Coveney backed Bailey in swing scandal

Coveney backed Bailey in swing scandal

Leo Varadkar has decided not to remove the Fine Gael party whip from ‘swing-gate’ TD Maria Bailey following appeals from the Tánaiste, the Irish Examiner can reveal.

It has been confirmed Mr Varadkar intended to kick Ms Bailey out of the parliamentary party, as well as removing her from the €9,500-a-year position as chair of the Oireachtas housing committee, and had made his views known to a number of senior party figures.

On learning of the Taoiseach’s intentions, Mr Coveney is understood to have pleaded for clemency.

Senior sources familiar with events have revealed that Mr Varadkar was swayed by Mr Coveney’s appeal for leniency on two grounds — the recent death of Ms Bailey’s father, John Bailey, and that she had been scapegoated enough.

“Leo only changed his mind because of Simon,” said one senior source. “He appealed to the Taoiseach that the reaction to it was over the top and she deserved to be spared. Leo did take some convincing but he relented, as he is keen to keep Coveney on side.”

It is understood the Taoiseach said Ms Bailey needed to be subjected to some punishment in order to maintain party discipline, and reluctantly acceded to Mr Coveney’s request. The Irish Examiner attempted to contact Mr Coveney but no response was forthcoming at the time of going to print.

Ms Bailey was a strong supporter of Mr Coveney’s leadership bid in 2017, and is under mounting internal pressure to stand down before the next election following the furore caused by her personal injuries case against the Dean Hotel in Dublin after falling from a swing on its premises.

It is the second time Mr Coveney has come to the aid of his supporters. He also went to bat for Simon Harris and convinced the Taoiseach to leave him in the Cabinet.

“Coveney is big on loyalty and he sought to help someone who had stuck with him during the campaign, and the Taoiseach bowed to his request,” a senior party source said.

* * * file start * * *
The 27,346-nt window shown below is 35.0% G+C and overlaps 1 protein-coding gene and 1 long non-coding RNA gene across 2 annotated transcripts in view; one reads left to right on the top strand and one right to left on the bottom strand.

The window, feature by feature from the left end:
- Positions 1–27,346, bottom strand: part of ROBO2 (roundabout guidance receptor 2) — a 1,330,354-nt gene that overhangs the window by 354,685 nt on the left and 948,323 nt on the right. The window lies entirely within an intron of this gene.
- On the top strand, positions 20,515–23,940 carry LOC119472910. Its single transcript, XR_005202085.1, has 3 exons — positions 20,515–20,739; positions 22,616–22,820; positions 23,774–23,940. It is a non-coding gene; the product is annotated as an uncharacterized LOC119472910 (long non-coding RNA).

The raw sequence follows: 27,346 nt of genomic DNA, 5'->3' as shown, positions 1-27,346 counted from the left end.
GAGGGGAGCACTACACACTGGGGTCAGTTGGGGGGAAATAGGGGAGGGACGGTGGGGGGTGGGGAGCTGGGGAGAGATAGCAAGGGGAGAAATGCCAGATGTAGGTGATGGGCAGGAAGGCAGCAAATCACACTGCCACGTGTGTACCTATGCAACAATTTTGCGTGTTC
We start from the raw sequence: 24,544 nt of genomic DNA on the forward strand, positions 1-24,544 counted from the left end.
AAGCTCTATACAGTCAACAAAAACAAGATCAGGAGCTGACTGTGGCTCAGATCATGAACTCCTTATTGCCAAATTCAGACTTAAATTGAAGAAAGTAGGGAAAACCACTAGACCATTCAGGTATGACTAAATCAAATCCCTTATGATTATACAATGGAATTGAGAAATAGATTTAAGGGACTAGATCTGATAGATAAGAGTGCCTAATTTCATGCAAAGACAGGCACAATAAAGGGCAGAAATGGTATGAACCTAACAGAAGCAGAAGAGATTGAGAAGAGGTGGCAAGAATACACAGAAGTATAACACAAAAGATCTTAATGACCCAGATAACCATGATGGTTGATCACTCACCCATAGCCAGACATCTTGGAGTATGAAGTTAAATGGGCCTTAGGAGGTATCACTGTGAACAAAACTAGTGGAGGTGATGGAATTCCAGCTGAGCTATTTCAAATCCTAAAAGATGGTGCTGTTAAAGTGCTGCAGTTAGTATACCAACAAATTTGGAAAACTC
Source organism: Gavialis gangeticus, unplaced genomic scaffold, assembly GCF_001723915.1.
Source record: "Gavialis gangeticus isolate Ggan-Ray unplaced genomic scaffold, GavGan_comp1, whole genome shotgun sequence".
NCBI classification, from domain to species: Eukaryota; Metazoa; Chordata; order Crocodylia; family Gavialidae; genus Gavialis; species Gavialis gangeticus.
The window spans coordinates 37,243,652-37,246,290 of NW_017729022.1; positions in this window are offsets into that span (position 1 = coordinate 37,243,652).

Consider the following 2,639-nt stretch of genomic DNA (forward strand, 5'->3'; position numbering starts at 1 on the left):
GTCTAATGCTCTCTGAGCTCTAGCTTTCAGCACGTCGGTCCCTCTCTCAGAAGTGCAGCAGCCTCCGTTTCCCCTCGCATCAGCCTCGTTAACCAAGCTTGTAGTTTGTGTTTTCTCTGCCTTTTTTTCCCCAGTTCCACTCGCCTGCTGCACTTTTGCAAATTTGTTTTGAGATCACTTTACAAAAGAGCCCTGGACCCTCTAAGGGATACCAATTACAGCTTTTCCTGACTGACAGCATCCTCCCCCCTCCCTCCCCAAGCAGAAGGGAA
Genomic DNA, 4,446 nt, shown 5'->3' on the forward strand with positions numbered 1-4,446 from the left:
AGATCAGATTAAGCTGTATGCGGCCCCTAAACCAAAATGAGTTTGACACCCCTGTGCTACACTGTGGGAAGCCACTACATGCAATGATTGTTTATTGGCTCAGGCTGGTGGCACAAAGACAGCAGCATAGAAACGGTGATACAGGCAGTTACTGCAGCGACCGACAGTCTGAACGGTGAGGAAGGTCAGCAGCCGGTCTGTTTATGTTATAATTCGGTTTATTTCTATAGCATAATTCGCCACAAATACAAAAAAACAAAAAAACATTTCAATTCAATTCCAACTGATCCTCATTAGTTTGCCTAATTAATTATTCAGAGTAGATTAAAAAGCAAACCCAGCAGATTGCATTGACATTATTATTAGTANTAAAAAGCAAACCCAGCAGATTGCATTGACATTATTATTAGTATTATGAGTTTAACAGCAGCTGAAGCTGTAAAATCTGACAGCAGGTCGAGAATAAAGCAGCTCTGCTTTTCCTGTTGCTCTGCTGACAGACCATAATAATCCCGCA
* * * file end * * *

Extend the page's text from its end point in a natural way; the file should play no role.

Yesterday, Mr Varadkar said he is happy for Ms Bailey to remain on the ticket despite the continued fallout from the controversy.

“She is the selected candidate by our members in Dún Laoghaire,” said Mr Varadkar.

“She is on a ticket of three already with Minister Mary Mitchell O’Connor and Councillor Barry Ward. So people in Dún Laoghaire have a choice of three Fine Gael candidates already.

“In not going further by removing the whip from Deputy Bailey, I do so conscious of the devastating effect this saga has had on Deputy Bailey and her family in particular. She has endured considerable negative publicity, public criticism, and is now personally liable for significant legal and medical costs.”

On accepting her demotion, Ms Bailey said she “recognised and regretted” the difficulties the issue had caused the Taoiseach and the party during the May local and European elections.

Ms Bailey is under mounting pressure from within Fine Gael to stand down ahead of the general election and the party has ordered an opinion poll to quantify the impact of the controversy on her chances of re-election.

There is a strong suggestion that party bosses are looking to add councillor Jennifer Carroll MacNeill to the ticket, a move which would place great pressure on Ms Bailey to stand down.

Meanwhile, Mr Varadkar said “if the shoe was on the other foot” and Fianna Fáil had the majority after the next general election, Fine Gael would have to consider a confidence and supply agreement, and Fine Gael’s policies would have to form part of any such agreement.

Yes, we would have to give consideration to that,” he said. “We would have to negotiate a confidence and supply agreement.

"A lot of our policies would have to form part of any such agreement.”

However, he said the fact that Fianna Fáil had not collapsed the Government did not give them a free pass.


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